So far, it's just about the most classic modern Americana scene imaginable. And then...

A horrifying "rrrrawwwww!" Blood-curdling screaming. Running. Panic. The man abandons the brownies, races to his wife's side of the car, then emerges with an animal in his hands. He holds the creature up like Rafiki holding up Simba, then yells in its face, "Oh my god! It's a bobcat! Oh my god!"

Then he hucks the bobcat across the yard with all his might.

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Images courtesy of John Scully, Walden University, Ingrid Scully
True

Since March of 2020, over 29 million Americans have been diagnosed with COVID-19, according to the CDC. Over 540,000 have died in the United States as this unprecedented pandemic has swept the globe. And yet, by the end of 2020, it looked like science was winning: vaccines had been developed.

In celebration of the power of science we spoke to three people: an individual, a medical provider, and a vaccine scientist about how vaccines have impacted them throughout their lives. Here are their answers:

John Scully, 79, resident of Florida

Photo courtesy of John Scully

When John Scully was born, America was in the midst of an epidemic: tens of thousands of children in the United States were falling ill with paralytic poliomyelitis — otherwise known as polio, a disease that attacks the central nervous system and often leaves its victims partially or fully paralyzed.

"As kids, we were all afraid of getting polio," he says, "because if you got polio, you could end up in the dreaded iron lung and we were all terrified of those." Iron lungs were respirators that enclosed most of a person's body; people with severe cases often would end up in these respirators as they fought for their lives.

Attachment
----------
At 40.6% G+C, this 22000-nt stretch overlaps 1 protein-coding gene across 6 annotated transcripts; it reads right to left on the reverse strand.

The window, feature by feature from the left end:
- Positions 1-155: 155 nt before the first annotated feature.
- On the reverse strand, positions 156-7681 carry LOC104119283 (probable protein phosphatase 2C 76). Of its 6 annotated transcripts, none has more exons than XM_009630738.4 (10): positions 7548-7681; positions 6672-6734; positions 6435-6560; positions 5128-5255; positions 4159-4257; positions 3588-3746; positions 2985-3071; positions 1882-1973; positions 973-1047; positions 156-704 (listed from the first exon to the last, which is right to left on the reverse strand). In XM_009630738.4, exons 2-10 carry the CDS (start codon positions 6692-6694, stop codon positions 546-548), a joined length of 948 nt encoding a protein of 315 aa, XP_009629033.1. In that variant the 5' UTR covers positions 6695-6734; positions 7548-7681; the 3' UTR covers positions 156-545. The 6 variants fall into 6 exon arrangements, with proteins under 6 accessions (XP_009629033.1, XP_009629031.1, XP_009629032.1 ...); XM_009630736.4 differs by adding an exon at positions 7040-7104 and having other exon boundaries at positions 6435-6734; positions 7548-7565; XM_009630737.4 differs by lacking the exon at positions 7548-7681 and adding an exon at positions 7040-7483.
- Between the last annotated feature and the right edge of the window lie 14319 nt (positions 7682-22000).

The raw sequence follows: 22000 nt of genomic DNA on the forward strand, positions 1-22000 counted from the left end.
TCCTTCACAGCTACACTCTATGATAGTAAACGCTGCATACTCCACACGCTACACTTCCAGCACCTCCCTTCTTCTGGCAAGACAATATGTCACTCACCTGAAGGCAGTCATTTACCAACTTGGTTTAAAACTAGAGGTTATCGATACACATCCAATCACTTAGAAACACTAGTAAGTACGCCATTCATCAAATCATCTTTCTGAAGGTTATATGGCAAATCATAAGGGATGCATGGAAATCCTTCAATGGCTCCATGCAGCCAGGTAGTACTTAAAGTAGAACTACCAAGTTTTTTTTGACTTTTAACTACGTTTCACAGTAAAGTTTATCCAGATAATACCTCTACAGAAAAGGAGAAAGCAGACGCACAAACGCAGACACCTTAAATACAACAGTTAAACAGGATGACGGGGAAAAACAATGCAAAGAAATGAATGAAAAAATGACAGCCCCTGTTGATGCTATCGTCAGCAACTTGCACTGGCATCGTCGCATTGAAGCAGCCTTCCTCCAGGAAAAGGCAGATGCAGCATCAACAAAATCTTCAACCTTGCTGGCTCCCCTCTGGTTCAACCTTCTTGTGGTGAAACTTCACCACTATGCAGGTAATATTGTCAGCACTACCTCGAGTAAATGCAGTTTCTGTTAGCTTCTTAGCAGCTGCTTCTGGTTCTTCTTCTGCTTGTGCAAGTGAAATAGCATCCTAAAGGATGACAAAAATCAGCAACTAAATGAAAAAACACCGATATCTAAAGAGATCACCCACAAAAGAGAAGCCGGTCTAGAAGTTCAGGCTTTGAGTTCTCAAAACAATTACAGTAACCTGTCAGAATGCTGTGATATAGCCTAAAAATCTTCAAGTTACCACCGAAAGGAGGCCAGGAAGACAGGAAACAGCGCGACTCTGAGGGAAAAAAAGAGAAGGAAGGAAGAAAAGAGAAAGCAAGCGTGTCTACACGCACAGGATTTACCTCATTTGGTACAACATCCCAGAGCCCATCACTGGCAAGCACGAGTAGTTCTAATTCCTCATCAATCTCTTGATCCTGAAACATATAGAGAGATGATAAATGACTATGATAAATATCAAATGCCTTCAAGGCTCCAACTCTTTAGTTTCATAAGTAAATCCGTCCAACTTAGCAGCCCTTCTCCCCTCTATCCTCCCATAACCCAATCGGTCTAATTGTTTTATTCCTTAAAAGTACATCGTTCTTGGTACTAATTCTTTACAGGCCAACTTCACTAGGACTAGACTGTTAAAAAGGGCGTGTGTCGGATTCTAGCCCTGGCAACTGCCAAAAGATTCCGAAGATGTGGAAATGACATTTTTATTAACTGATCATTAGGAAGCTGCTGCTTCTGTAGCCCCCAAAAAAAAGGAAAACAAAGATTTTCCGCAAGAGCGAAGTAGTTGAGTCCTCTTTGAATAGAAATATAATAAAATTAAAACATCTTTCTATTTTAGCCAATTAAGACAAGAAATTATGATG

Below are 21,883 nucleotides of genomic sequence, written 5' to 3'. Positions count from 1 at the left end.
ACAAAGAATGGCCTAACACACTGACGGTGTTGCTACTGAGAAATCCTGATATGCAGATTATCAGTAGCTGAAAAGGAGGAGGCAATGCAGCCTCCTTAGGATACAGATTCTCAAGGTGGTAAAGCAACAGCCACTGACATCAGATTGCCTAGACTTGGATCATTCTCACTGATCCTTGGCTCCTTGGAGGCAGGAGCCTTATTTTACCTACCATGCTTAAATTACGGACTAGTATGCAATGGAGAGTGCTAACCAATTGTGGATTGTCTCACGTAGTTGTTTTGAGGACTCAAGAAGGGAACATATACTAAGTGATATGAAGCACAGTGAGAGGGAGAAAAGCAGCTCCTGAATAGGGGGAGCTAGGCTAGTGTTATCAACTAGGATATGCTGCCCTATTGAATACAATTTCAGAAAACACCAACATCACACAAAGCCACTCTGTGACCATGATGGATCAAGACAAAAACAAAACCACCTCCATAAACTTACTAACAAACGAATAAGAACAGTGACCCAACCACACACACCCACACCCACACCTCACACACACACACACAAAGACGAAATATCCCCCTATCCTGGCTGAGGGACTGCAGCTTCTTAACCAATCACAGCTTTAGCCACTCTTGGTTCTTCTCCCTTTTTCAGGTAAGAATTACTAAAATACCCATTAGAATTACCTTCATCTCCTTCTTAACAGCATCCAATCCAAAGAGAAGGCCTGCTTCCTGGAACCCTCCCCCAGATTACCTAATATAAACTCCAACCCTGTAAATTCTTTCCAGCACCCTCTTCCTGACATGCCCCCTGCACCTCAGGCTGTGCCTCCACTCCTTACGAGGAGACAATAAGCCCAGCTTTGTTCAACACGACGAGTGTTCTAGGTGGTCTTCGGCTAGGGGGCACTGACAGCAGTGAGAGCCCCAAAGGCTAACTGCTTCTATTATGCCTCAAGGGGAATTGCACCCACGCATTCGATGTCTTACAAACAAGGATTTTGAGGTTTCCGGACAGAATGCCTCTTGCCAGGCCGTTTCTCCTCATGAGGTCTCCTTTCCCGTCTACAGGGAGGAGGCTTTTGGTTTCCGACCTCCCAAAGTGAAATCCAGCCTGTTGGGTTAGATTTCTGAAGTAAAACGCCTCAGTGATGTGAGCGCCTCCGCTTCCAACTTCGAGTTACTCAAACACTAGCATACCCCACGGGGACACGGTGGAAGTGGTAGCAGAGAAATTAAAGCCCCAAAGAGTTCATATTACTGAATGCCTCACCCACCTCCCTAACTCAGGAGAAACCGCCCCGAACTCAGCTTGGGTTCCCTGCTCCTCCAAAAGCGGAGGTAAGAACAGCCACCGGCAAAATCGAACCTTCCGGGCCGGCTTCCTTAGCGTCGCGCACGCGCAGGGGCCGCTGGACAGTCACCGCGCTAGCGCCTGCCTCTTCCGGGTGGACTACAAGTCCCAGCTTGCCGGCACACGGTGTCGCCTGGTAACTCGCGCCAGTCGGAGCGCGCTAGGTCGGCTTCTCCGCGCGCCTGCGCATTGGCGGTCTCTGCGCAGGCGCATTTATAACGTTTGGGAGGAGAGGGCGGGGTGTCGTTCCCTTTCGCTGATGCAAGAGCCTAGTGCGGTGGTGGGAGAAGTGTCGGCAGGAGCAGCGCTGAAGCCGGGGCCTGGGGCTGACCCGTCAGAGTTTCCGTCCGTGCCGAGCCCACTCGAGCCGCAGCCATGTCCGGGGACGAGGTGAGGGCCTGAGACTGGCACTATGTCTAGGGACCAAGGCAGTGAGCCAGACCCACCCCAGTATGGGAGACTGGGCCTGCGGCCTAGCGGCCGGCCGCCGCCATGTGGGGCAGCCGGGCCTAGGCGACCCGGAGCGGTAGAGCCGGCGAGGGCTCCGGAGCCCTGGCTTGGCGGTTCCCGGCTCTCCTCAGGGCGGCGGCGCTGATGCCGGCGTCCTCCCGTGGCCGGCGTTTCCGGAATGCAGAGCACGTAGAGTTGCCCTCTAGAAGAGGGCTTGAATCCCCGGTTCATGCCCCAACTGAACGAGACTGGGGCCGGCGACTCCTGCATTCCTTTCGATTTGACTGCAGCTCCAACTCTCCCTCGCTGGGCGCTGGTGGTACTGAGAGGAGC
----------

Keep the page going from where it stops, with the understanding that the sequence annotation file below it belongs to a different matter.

John remembers going to see matinee showings of cowboy movies on Saturdays and, before the movie, shorts would run. "Usually they showed the news," he says, "but I just remember seeing this one clip warning us about polio and it just showed all these kids in iron lungs." If kids survived the iron lung, they'd often come back to school on crutches, in leg braces, or in wheelchairs.

"We all tried to be really careful in the summer — or, as we called it back then, 'polio season,''" John says. This was because every year around Memorial Day, major outbreaks would begin to emerge and they'd spike sometime around August. People weren't really sure how the disease spread at the time, but many believed it traveled through the water. There was no cure — and every child was susceptible to getting sick with it.

"We couldn't swim in hot weather," he remembers, "and the municipal outdoor pool would close down in August."

Then, in 1954 clinical trials began for Dr. Jonas Salk's vaccine against polio and within a year, his vaccine was announced safe. "I got that vaccine at school," John says. Within two years, U.S. polio cases had dropped 85-95 percent — even before a second vaccine was developed by Dr. Albert Sabin in the 1960s. "I remember how much better things got after the vaccines came out. They changed everything," John says.

Keep Reading Show less